Russia faces “massive consequences” if it chooses “the path of aggression” with Ukraine, U.S. Secretary of State Antony Blinken has said, as he called on Moscow to engage in diplomacy to end a crisis brewing with Ukraine and the West.
In an interview with RFE/RL on January 27, Blinken said Washington still doesn’t know what the Kremlin’s endgame is for Ukraine, or for its demands to rewrite Europe’s existing security structure.
“I maintain that the only person who can tell you what the Kremlin endgame is is [Russian] President [Vladimir] Putin. I don’t think anyone else knows. And he may not even know at this point because what he’s done in the past, and what I believe animates the way he approaches things, is to create as many options as possible. And they run the gamut,” Blinken said.
The top U.S. diplomat spoke one day after the United States formally presented its written response to Russia’s ultimatums, released last month in the form of two draft treaties.
The Russian demands have been accompanied by the deployment of more than 100,000 Russian troops to regions near Ukraine’s borders, along with some of Russia’s most sophisticated military hardware.
The two documents amount to a wholesale restructuring of Europe’s security structure, calling for a moratorium on NATO expansion into former Soviet republics like Georgia and Ukraine, and a pullback of troops and weaponry in Eastern Europe to locations before NATO made its first major post-Cold War expansion in 1999.
The proposals, which also call for new restrictions on the deployment of nuclear weaponry in Europe and other related issues, have been met largely with disapproval by the United States and its European allies.
U.S., NATO, Russian, and other European diplomats met for three rounds of high stakes talks in Geneva, Brussels, and Vienna earlier this month, to try avert a new full-scale invasion of Ukraine by Russia.
In addition to presenting the two draft proposals, Russian diplomats demanded a written response from the United States and NATO.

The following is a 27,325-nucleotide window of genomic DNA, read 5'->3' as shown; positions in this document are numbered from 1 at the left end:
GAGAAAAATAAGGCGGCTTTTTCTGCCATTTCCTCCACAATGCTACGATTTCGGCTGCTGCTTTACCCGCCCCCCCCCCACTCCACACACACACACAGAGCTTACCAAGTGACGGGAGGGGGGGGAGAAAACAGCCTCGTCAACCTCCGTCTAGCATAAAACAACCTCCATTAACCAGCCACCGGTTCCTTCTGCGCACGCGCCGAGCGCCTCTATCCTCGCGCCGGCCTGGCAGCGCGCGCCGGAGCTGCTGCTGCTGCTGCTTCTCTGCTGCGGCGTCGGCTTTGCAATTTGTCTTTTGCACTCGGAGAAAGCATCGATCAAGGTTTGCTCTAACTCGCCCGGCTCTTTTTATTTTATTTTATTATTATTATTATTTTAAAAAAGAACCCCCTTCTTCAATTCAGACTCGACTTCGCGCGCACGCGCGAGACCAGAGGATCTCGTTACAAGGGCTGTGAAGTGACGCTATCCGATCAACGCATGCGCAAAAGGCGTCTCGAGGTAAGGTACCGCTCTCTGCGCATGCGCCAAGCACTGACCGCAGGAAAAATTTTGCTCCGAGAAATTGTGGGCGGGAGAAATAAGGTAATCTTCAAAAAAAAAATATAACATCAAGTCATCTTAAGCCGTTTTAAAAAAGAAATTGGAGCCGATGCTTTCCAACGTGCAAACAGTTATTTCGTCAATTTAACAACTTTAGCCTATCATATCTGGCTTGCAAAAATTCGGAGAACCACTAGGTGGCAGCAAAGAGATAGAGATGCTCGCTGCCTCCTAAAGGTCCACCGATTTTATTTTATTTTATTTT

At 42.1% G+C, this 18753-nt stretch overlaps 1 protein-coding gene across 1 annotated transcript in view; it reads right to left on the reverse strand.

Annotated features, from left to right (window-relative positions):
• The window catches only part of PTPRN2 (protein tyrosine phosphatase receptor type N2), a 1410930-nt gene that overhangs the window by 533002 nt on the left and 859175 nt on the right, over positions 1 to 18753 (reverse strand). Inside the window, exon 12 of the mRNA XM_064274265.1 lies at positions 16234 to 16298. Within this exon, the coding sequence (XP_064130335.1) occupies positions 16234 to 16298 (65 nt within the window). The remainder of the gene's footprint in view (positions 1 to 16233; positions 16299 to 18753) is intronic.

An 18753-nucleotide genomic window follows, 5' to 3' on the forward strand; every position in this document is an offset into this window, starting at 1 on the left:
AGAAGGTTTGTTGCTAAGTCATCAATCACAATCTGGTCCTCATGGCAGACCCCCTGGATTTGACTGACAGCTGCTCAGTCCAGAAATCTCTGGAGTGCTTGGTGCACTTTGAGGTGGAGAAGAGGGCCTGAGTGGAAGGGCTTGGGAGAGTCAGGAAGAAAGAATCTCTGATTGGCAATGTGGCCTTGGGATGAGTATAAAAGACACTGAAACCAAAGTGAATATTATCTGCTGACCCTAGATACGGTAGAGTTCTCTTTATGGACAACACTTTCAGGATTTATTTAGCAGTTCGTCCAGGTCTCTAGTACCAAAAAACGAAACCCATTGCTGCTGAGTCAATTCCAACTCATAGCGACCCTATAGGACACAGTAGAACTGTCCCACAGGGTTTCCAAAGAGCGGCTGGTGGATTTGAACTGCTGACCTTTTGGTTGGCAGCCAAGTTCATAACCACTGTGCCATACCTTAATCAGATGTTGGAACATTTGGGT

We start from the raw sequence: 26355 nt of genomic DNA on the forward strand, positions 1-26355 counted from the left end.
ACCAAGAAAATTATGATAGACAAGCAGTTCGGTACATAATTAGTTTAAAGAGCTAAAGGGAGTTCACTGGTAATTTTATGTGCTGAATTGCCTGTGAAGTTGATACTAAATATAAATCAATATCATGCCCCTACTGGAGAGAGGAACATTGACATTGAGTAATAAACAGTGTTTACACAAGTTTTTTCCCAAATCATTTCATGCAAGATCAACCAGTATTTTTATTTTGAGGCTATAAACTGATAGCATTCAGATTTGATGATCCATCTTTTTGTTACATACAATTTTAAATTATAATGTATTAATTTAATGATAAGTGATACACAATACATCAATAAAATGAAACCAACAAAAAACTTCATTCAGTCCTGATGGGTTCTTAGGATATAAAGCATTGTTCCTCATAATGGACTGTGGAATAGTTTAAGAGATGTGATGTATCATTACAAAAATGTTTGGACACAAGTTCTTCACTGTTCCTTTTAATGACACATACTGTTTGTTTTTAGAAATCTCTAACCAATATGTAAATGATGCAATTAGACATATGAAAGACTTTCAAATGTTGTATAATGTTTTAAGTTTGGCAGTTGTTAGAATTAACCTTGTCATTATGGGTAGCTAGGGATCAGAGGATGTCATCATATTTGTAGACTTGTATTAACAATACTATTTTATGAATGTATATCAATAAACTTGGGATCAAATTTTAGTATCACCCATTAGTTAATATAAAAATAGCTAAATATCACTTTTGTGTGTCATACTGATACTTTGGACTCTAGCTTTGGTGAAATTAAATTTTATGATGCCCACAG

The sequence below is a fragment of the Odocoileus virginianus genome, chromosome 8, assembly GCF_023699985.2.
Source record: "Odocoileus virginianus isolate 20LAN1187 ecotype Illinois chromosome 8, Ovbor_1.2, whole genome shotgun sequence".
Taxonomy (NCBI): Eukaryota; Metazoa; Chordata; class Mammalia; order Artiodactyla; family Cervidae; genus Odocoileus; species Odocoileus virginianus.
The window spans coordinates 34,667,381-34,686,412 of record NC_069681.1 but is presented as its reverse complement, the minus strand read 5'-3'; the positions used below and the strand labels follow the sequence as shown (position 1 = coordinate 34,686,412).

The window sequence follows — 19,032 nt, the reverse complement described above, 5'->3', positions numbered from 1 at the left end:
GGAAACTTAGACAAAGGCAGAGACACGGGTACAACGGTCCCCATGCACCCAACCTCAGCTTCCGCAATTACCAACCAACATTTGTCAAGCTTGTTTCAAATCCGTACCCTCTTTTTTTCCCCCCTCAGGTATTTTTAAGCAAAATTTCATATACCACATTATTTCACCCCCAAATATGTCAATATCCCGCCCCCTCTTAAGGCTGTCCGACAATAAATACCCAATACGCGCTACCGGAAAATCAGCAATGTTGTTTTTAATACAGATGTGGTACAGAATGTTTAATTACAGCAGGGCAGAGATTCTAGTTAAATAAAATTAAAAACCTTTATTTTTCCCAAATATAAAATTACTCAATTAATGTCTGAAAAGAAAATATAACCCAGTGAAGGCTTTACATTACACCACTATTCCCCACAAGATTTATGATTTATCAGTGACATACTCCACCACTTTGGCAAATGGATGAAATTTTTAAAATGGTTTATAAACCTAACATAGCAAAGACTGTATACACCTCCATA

On January 26, the U.S. ambassador in Moscow presented Washington’s written response to the Russian Foreign Ministry.
It wasn’t immediately clear what the contents of the response contained.
However, Russian officials, including Foreign Minister Sergei Lavrov, appeared downbeat in his comments to Russian news agencies.
Kremlin spokesman Dmitry Peskov said Putin had the written remarks and would look at them.
“Of course, it will take some time to analyze them. Let’s not rush to any conclusions,” Peskov was quoted by the TASS news agency as saying.
“I repeat once again, let’s not rush into assessments,” he told TASS. “It takes time to analyze, and, in the end, for our president to formulate the appropriate position. Let’s see how it will be.”
‘Two Paths’ For Moscow
In the interview, conducted via Skype from Washington, Blinken downplayed any divergence of opinion or conclusion between the United States and Ukraine over the seriousness of the Russian threat.
In recent weeks, Ukrainian President Volodymyr Zelenskiy has appeared to chafe over the tenor or dire nature of the U.S. warnings, and he has released two Ukrainian videos in which he called on people not to panic.
SEE ALSO:The West Sounds The Alarm On Russia. Ukraine Sends A Different Message: Keep Calm And Carry On.
Earlier this week, White House spokeswoman Jen Psaki told reporters that “invasion was imminent.”
“President Zelenskiy is right. No one should panic, and no one is,” Blinken said. “We will do everything we can to make clear to Moscow that it has two paths before it: the path of diplomacy and dialogue, to resolve differences peacefully, or the path of aggression, if that’s what it chooses, and the massive consequences that will flow from that.”